Alas, it wasn't meant to be. Twin Mirror is the rare game where I love the world, premise, and characters, but can't actually professionally recommend it. The foundation was laid, but a good story needs more than just the building blocks. In hindsight, following Life is Strange's episodic model might've worked wonders here, as it would've bought Dontnod extra development time along the way. All throughout Twin Mirror, people complain that Higgs abandoned Basswood and won't spend any time there. As it turns out, we need to spend more time in Basswood too.
But I also found myself making excuses for Assassin's Creed Valhalla until I couldn't any longer. It mimics the Odyssey formula but takes a step backward in almost every way. It sacrifices story for scale. It's designed to discourage stealth in favor of epic battles. It's true to the Viking experience, but it isn't true to the Assassin's Creed experience. That's why it comes off feeling like the least essential game in the whole series. Impressive in some of its accomplishments, but inessential all the same.
When you go trick-or-treating, you don't come back 100 percent with candy you love. There's some bleh stuff mixed in, stuff that you put up with to get to the candy you can't wait to eat. That's a perfect analog for Pumpkin Jack. You'll push past parts of it because this mascot platformer has some really great qualities. And, when viewed as a whole, a bucket full of candy ain't so bad.
All this time, the first Mafia was the best of the trio. It just took a phenomenal effort from Hangar 13 to do it justice with Mafia: Definitive Edition. This feels like the rare necessary remake that elevates and builds upon the original. It's truly an offer you can't refuse.
I finished AWE with a yearning for more Alan Wake and a yearning for more Control. Remedy has more or less confirmed we'll get more of both at some point in the future, although they might be presented through the lens of yet another series. That's the reality of the Remedy Connected Universe. As a trial run, AWE manages to be a great double-dip on some beloved narratives, even though it's not necessarily a great representation of either Control or Alan Wake individually. Sometimes the sum is greater than the parts, sometimes the lake is really an ocean.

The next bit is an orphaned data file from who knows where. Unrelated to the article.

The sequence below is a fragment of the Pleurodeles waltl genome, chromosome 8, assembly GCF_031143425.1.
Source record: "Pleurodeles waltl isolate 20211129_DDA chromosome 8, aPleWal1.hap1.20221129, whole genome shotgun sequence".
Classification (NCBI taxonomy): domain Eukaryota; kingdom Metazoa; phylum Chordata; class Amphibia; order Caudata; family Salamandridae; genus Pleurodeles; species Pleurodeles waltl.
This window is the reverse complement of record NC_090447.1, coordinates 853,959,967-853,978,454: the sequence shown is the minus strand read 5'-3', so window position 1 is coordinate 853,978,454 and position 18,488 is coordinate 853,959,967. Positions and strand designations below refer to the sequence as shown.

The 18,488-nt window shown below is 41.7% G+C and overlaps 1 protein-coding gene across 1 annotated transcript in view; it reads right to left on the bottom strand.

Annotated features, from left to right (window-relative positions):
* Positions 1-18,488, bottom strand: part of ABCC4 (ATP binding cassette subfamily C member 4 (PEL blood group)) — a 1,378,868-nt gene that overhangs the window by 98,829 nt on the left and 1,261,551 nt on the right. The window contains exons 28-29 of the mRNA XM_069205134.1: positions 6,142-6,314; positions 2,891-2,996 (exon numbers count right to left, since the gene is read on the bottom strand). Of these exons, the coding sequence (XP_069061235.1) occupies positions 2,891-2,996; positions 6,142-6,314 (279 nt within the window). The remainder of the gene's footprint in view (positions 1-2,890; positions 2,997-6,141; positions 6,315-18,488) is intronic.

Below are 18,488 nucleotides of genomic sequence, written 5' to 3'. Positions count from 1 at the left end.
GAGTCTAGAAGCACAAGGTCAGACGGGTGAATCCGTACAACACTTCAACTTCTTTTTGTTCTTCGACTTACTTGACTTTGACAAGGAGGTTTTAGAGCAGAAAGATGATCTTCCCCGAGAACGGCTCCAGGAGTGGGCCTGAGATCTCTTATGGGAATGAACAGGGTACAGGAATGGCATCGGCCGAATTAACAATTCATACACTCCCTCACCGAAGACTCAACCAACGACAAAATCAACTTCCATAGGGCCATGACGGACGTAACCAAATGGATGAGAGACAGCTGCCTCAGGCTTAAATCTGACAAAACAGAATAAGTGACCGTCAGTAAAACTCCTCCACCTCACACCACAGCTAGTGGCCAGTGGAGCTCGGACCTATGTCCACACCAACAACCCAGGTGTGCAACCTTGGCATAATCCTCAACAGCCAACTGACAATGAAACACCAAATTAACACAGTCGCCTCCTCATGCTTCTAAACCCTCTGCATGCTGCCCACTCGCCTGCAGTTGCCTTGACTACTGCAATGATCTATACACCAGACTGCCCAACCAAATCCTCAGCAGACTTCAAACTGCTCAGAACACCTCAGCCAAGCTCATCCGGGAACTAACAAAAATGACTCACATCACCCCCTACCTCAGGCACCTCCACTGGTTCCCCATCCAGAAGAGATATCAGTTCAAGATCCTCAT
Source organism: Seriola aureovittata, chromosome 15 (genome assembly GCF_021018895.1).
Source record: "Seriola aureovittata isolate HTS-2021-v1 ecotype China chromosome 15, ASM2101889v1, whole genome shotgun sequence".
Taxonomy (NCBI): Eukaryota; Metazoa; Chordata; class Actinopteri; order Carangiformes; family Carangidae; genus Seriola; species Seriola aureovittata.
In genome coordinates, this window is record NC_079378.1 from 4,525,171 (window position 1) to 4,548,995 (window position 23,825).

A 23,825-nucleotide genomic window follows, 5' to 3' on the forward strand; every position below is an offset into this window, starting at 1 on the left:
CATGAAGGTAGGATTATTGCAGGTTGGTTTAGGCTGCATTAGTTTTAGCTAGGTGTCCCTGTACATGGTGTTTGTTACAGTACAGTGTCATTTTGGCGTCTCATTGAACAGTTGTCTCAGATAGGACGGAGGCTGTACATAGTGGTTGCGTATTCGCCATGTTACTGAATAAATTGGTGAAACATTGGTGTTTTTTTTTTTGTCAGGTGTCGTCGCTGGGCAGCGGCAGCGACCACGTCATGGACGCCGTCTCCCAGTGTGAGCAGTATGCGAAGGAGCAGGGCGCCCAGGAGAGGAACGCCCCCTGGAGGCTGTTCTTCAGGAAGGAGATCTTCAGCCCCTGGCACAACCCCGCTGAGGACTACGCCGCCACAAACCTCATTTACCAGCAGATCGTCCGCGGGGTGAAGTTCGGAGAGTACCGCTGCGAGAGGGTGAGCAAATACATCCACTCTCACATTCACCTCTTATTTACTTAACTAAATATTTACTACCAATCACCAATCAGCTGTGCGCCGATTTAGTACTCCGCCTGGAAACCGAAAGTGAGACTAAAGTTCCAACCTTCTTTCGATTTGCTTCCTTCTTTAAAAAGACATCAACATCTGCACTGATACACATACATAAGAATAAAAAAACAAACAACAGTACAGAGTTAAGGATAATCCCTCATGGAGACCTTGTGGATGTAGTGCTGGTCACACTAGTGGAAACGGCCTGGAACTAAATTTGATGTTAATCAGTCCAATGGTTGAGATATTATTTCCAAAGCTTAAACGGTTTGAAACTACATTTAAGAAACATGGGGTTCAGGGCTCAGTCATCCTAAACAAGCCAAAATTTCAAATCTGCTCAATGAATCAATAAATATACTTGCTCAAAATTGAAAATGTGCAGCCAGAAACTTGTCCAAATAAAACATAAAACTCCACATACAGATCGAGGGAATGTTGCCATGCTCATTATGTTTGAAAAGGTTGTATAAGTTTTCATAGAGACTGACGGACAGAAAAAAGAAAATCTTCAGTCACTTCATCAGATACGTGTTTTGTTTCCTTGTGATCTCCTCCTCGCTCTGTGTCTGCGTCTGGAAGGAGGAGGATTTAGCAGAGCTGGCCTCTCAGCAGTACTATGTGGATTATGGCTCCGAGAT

Crypto-137 is hellbent on ensuring that humanity meets a terrible fate. By comparison, Destroy All Humans has met an enjoyable-enough-but-certainly-not-amazing fate. That's fine, but it's tough to not feel as though something truly great could've happened with some more creative license. If nothing else, this remake left me thinking that Destroy All Humans is still a viable property and that a brand new game might not be such a bad idea. But maybe that's because an extraterrestrial has control of my cortex.
All my quibbles are on the periphery of Gears Tactics, though. The core -- getting onto the battlefield and agonizing over every move -- is excellent. There's a smart experience here, one that feels both authentically Gears and tactics. That's the best possible outcome. Gears Tactics is a great Gears game and a great tactics game. This 90% doesn't miss.
If the eponymous Savage Planet is your Kindred explorer's residence, the space rock called DL-C1 is a timeshare. It's a decent little getaway -- probably worth the investment, a change of pace, and the vacation is over quicker than you'd like. But, despite what the name suggests, Hot Garbage is far from a dump.
It's a pleasure to dive back into Control, and that's why I genuinely enjoyed my time with The Foundation. I still love hunting down every research note and every minute-long audio file -- anything to fill in more of the lore gaps in this bizarre, enigmatic world. This expansion does all of that even if it's ultimately left feeling inconsequential. Ironically, The Foundation fails to build on the excellent structure Remedy already built with Control.